The F-94 was designed and developed to meet a USAF need as an all weather interceptor to replace the venerable Northrop P-61 Black Widow of WWII and the North American F-82 Twin Mustang.
First flight was in Spring 1949 with an eventual total of 855 aircraft produced, including all variants. Originally the F-94A and B models were greatly upgraded versions of the Lockheed T-33 Shooting Star Trainer, and utilized a great number of the same components. The main differences with the F-94 were an afterburning engine, lengthened nose with guns, and the addition of radar for all weather interception of adversary aircraft, mainly Soviet. Later versions such as the F-94C were substantially modified, to include lengthening the nose again to accommodate the replacement of guns with 2.75 inch rockets, wing mounted rocket pods and a new engine to provide increased engine thrust.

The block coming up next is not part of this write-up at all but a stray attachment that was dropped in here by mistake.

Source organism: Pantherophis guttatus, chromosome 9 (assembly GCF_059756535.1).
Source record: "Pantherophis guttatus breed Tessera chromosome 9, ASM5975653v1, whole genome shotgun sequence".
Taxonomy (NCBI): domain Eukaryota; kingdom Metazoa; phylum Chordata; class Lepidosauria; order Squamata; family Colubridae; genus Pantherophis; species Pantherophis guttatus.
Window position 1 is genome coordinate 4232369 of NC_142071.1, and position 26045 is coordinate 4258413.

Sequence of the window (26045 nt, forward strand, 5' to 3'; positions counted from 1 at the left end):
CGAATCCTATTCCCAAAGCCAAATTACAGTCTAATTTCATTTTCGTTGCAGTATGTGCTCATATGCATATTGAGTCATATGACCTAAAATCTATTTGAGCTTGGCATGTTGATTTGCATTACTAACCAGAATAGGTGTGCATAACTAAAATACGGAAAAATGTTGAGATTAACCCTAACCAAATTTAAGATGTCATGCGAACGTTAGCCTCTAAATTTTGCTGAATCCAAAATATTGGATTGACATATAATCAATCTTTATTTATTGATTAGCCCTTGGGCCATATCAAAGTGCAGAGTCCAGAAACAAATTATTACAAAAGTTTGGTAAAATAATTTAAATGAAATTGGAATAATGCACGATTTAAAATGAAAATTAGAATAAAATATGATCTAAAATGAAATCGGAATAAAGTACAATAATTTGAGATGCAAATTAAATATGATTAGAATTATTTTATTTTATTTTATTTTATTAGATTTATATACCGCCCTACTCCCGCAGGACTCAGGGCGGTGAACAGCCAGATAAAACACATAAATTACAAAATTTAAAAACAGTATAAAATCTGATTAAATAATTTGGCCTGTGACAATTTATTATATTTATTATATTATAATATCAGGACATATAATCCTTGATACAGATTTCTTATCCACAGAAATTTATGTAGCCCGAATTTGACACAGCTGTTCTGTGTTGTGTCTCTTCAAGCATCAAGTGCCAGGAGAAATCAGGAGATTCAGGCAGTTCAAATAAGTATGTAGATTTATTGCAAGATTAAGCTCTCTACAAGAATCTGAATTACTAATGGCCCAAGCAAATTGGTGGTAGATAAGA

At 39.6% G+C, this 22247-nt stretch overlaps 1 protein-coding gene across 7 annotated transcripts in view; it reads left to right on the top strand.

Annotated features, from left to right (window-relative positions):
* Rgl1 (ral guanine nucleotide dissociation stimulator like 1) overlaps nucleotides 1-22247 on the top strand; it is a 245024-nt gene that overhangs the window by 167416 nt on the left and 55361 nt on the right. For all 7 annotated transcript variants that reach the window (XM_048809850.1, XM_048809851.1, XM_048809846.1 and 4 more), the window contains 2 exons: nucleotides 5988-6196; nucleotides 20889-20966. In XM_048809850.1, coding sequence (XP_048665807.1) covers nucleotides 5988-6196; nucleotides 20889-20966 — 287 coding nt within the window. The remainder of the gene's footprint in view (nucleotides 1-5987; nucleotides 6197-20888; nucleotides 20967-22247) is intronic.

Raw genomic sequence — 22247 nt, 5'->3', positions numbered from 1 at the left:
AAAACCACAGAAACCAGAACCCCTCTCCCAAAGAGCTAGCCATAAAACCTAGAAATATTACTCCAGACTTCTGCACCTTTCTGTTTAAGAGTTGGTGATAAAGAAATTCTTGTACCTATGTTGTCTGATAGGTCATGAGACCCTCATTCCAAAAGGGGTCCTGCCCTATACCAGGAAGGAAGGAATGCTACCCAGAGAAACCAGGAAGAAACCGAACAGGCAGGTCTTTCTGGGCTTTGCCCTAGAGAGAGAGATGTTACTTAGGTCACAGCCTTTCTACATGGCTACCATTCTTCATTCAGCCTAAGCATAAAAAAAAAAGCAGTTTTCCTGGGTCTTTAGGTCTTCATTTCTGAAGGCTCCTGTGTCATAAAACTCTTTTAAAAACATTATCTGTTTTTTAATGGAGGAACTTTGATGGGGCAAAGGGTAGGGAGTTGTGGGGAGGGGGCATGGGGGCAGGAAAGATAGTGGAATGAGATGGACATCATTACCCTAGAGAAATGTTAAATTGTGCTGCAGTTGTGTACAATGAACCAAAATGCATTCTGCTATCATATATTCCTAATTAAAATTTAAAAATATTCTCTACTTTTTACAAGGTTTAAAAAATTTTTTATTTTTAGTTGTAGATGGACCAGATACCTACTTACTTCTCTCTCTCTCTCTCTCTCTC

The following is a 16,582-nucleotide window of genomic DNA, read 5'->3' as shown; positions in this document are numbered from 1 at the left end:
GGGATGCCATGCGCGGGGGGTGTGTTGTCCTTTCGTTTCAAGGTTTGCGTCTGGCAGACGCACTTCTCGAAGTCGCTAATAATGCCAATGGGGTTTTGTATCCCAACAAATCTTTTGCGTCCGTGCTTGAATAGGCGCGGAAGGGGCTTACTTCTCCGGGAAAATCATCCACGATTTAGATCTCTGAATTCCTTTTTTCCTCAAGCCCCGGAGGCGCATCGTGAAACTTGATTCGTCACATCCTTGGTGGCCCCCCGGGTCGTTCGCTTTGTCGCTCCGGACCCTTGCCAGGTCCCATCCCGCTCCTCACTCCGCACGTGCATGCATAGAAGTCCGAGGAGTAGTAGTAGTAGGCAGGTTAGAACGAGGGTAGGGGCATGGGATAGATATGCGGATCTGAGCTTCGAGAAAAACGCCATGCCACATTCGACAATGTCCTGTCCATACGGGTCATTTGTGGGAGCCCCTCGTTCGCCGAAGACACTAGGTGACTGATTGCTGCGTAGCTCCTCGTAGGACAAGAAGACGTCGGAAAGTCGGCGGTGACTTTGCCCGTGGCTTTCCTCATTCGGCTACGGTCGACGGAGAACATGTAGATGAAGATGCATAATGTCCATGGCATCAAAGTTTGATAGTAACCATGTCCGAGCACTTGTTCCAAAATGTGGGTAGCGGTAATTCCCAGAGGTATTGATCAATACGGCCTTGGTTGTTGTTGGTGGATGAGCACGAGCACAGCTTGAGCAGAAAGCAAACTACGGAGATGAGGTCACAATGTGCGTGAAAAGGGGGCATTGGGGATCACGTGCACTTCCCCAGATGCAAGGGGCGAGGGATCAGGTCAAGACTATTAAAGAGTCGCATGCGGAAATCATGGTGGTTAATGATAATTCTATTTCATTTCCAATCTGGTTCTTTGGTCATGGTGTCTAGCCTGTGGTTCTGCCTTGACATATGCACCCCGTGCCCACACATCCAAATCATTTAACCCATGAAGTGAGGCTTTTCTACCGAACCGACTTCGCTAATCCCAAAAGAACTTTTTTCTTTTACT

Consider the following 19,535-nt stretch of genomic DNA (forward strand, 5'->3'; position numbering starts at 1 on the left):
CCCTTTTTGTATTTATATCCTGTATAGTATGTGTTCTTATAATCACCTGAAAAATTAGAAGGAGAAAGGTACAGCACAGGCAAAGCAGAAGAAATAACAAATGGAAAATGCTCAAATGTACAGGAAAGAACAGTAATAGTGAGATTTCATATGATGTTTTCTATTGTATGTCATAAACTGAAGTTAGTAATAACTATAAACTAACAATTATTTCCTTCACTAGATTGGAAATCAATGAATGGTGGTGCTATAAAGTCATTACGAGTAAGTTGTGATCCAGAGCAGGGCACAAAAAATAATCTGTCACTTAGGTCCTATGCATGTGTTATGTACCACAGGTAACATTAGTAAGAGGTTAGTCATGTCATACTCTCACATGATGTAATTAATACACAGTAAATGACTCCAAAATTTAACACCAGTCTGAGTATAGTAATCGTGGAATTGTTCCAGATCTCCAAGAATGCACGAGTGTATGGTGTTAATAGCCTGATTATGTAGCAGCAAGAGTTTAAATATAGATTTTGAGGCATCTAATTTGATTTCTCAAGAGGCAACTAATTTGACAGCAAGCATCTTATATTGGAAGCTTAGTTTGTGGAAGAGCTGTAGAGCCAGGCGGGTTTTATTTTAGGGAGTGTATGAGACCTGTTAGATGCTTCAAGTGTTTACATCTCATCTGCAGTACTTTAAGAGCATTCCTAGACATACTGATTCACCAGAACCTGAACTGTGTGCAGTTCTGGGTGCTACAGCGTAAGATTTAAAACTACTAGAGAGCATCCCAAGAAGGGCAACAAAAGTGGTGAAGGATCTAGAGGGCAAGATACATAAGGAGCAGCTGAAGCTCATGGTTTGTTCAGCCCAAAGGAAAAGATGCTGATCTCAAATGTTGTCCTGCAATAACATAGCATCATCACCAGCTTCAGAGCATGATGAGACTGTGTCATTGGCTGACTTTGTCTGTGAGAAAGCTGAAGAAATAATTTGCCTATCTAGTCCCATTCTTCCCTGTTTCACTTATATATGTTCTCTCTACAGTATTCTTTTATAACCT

The museum's aircraft is an early F-94A. Here is what is known regarding this aircraft's operational history:
Manufactured by Lockheed Aircraft, Burbank, CA, and delivered to the USAF on August 4, 1950.
AUG 1950: To 2750th Air Base Wing (Air Materiel Command), Wright-Patterson AFB, OH (to EF-94A).
APR 1951: To Wright Air Development Center (Air Research and Development Command), Wright-Patterson AFB, OH.
MAR 1952: To Cornell Aeronautical Laboratory, Buffalo, NY.
NOV 1955: To JF-94A.
NOV 1958: Dropped from inventory by donation to school museum.